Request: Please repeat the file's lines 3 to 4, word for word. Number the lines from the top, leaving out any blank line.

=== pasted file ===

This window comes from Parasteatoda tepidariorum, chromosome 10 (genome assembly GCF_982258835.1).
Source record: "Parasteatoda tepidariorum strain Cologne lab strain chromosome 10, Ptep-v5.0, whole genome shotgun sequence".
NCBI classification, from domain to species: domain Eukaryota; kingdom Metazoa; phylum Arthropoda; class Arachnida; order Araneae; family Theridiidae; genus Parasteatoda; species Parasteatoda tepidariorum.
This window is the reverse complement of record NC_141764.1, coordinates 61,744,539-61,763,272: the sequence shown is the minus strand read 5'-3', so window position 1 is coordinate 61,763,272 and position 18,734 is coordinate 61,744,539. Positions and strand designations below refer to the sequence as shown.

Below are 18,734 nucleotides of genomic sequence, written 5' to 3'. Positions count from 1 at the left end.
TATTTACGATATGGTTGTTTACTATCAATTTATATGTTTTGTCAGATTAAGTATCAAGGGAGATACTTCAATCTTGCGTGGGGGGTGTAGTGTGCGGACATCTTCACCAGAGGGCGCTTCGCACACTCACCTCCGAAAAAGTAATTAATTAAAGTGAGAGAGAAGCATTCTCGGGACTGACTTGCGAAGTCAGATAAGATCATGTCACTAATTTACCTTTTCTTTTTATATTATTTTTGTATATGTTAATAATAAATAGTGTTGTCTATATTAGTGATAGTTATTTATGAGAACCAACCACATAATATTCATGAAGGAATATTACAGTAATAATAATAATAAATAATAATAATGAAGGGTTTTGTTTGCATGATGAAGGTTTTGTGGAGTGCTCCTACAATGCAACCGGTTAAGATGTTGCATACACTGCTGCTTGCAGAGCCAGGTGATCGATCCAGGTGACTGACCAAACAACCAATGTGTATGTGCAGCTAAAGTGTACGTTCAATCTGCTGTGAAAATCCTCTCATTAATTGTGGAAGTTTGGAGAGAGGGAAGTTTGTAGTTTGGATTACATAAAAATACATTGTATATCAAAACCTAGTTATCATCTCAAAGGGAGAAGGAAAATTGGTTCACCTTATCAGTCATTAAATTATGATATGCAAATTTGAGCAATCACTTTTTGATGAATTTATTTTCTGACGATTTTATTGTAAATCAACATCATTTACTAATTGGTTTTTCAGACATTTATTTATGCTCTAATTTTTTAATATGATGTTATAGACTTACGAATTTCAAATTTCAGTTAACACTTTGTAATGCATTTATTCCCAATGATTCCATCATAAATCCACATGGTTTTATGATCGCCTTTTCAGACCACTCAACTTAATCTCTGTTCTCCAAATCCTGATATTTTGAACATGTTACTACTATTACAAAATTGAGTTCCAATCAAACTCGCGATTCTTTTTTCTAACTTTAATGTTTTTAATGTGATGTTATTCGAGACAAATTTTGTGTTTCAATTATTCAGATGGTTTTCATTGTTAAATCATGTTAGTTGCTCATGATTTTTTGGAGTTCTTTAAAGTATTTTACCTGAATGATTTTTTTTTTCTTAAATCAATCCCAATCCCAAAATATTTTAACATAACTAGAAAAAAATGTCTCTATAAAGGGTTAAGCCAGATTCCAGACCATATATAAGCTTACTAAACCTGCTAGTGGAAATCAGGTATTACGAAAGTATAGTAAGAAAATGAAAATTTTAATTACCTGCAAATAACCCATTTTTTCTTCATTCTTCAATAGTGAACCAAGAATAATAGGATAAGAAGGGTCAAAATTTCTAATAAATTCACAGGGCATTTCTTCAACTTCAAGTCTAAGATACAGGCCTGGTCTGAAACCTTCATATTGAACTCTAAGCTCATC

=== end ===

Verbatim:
NCBI classification, from domain to species: domain Eukaryota; kingdom Metazoa; phylum Arthropoda; class Arachnida; order Araneae; family Theridiidae; genus Parasteatoda; species Parasteatoda tepidariorum.
This window is the reverse complement of record NC_141764.1, coordinates 61,744,539-61,763,272: the sequence shown is the minus strand read 5'-3', so window position 1 is coordinate 61,763,272 and position 18,734 is coordinate 61,744,539. Positions and strand designations below refer to the sequence as shown.